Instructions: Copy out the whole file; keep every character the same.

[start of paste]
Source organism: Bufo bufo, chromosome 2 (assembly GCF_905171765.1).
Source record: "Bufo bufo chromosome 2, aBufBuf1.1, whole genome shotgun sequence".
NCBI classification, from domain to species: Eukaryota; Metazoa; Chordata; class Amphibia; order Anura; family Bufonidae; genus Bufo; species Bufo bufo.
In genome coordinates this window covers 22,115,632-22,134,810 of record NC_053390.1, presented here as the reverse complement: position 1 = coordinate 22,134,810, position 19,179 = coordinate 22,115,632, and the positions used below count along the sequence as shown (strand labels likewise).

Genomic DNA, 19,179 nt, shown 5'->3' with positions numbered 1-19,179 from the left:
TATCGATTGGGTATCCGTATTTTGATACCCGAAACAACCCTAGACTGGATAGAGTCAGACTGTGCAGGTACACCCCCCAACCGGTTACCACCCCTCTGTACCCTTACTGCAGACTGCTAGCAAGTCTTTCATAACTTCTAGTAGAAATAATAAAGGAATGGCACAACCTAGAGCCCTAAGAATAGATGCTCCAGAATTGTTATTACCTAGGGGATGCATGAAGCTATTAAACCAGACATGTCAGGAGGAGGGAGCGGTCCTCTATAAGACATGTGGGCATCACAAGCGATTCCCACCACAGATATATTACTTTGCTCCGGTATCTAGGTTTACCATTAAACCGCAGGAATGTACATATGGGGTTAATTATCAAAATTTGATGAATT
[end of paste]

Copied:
Source organism: Bufo bufo, chromosome 2 (assembly GCF_905171765.1).
Source record: "Bufo bufo chromosome 2, aBufBuf1.1, whole genome shotgun sequence".
NCBI classification, from domain to species: Eukaryota; Metazoa; Chordata; class Amphibia; order Anura; family Bufonidae; genus Bufo; species Bufo bufo.
In genome coordinates this window covers 22,115,632-22,134,810 of record NC_053390.1, presented here as the reverse complement: position 1 = coordinate 22,134,810, position 19,179 = coordinate 22,115,632, and the positions used below count along the sequence as shown (strand labels likewise).

Genomic DNA, 19,179 nt, shown 5'->3' with positions numbered 1-19,179 from the left:
TATCGATTGGGTATCCGTATTTTGATACCCGAAACAACCCTAGACTGGATAGAGTCAGACTGTGCAGGTACACCCCCCAACCGGTTACCACCCCTCTGTACCCTTACTGCAGACTGCTAGCAAGTCTTTCATAACTTCTAGTAGAAATAATAAAGGAATGGCACAACCTAGAGCCCTAAGAATAGATGCTCCAGAATTGTTATTACCTAGGGGATGCATGAAGCTATTAAACCAGACATGTCAGGAGGAGGGAGCGGTCCTCTATAAGACATGTGGGCATCACAAGCGATTCCCACCACAGATATATTACTTTGCTCCGGTATCTAGGTTTACCATTAAACCGCAGGAATGTACATATGGGGTTAATTATCAAAATTTGATGAATT